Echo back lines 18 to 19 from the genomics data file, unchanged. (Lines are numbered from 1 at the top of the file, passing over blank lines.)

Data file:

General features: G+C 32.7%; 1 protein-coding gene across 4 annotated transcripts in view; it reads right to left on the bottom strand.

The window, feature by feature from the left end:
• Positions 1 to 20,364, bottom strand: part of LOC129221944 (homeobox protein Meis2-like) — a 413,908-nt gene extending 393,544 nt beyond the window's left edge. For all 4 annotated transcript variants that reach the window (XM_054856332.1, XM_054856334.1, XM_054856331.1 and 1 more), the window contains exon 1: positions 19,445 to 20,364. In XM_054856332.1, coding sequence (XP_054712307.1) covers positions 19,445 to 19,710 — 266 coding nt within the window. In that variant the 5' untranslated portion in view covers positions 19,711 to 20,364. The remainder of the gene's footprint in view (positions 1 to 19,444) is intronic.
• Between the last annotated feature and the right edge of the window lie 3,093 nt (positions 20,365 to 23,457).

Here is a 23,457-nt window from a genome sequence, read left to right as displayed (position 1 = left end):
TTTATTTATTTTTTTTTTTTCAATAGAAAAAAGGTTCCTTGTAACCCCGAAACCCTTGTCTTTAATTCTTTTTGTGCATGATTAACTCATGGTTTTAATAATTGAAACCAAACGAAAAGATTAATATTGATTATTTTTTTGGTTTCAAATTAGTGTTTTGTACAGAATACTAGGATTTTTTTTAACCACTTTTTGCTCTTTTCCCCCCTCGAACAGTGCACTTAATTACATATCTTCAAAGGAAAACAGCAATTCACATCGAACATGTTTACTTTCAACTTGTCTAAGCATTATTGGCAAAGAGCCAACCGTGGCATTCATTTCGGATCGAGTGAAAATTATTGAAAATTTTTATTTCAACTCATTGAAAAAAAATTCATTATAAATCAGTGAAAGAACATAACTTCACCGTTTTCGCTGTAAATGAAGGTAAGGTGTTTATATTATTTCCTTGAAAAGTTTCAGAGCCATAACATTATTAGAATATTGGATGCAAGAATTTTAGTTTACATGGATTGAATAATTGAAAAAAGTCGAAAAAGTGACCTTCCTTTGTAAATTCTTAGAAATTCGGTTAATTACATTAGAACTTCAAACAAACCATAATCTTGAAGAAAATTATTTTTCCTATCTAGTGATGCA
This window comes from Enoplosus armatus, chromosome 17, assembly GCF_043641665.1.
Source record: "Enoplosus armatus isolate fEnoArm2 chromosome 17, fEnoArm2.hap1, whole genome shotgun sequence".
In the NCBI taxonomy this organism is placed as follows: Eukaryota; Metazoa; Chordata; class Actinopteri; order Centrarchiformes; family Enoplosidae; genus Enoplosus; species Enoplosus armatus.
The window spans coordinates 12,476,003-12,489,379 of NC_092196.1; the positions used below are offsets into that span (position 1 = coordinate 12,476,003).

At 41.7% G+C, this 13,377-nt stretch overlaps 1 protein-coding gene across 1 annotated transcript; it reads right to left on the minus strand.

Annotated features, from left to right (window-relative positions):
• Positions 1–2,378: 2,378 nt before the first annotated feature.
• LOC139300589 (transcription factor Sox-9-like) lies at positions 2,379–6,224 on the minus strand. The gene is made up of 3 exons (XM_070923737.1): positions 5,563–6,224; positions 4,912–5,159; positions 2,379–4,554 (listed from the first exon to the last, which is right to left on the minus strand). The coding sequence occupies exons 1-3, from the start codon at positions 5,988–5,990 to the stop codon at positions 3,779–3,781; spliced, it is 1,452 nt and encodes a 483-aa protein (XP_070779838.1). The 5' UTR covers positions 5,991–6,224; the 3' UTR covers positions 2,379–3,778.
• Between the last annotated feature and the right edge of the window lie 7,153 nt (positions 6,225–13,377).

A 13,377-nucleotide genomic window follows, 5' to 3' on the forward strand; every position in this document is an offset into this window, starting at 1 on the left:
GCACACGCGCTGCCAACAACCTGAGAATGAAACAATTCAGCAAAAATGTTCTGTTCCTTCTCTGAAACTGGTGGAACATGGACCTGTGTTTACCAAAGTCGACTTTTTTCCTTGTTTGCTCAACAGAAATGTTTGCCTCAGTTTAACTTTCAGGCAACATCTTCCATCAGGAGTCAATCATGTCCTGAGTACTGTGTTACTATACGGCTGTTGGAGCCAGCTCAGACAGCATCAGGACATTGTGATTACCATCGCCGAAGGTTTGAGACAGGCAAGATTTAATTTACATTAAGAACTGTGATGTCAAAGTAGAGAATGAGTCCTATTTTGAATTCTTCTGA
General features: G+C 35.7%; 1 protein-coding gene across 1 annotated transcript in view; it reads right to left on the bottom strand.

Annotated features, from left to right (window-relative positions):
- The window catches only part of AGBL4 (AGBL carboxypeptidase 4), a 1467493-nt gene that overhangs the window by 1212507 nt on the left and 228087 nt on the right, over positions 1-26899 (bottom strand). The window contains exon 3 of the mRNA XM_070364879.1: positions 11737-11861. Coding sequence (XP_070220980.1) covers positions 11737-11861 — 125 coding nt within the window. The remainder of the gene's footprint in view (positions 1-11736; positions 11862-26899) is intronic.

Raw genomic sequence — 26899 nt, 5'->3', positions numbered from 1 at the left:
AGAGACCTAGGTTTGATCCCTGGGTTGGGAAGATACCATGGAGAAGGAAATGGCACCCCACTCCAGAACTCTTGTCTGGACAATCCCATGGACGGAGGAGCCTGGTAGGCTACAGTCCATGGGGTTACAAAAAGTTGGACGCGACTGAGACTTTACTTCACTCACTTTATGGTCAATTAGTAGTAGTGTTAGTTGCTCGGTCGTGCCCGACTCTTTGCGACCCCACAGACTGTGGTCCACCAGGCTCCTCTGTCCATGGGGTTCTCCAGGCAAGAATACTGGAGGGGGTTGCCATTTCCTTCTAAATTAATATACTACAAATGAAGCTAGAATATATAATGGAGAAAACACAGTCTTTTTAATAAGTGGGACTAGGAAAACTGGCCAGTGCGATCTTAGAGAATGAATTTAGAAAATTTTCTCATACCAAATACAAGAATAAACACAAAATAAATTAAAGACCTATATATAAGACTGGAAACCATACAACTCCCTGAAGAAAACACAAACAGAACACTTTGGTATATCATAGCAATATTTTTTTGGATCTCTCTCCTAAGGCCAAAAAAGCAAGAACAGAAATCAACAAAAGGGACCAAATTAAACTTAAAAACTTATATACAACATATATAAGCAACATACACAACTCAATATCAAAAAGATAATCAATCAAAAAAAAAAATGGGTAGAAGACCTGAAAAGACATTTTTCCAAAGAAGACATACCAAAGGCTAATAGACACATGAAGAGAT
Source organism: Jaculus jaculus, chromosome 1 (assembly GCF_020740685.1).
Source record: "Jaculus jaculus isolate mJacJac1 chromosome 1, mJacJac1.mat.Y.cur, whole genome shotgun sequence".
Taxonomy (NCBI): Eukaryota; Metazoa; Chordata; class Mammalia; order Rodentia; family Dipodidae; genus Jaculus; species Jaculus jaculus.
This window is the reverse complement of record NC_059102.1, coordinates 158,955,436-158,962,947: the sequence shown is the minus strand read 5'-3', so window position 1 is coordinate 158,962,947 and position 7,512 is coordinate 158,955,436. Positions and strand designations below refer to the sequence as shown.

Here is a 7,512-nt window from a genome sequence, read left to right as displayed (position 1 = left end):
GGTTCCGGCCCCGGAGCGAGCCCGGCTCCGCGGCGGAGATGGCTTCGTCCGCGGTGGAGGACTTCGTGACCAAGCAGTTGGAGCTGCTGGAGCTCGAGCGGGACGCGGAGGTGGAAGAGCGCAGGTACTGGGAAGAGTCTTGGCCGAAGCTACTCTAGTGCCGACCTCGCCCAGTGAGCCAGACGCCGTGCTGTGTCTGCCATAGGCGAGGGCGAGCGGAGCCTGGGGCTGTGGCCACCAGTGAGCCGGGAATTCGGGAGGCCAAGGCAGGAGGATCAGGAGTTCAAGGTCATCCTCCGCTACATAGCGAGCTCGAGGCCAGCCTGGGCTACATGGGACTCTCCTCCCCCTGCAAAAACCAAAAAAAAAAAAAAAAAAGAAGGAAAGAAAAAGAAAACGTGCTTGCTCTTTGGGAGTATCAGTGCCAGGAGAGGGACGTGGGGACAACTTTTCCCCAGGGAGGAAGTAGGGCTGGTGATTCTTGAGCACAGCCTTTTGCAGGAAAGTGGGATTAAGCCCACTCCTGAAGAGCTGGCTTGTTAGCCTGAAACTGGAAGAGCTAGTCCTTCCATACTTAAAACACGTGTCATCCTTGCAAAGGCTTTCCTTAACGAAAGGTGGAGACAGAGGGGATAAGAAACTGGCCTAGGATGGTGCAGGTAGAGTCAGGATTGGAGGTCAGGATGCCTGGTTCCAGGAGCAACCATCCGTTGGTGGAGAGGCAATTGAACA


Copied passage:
General features: G+C 35.7%; 1 protein-coding gene across 1 annotated transcript in view; it reads right to left on the bottom strand.

Annotated features, from left to right (window-relative positions):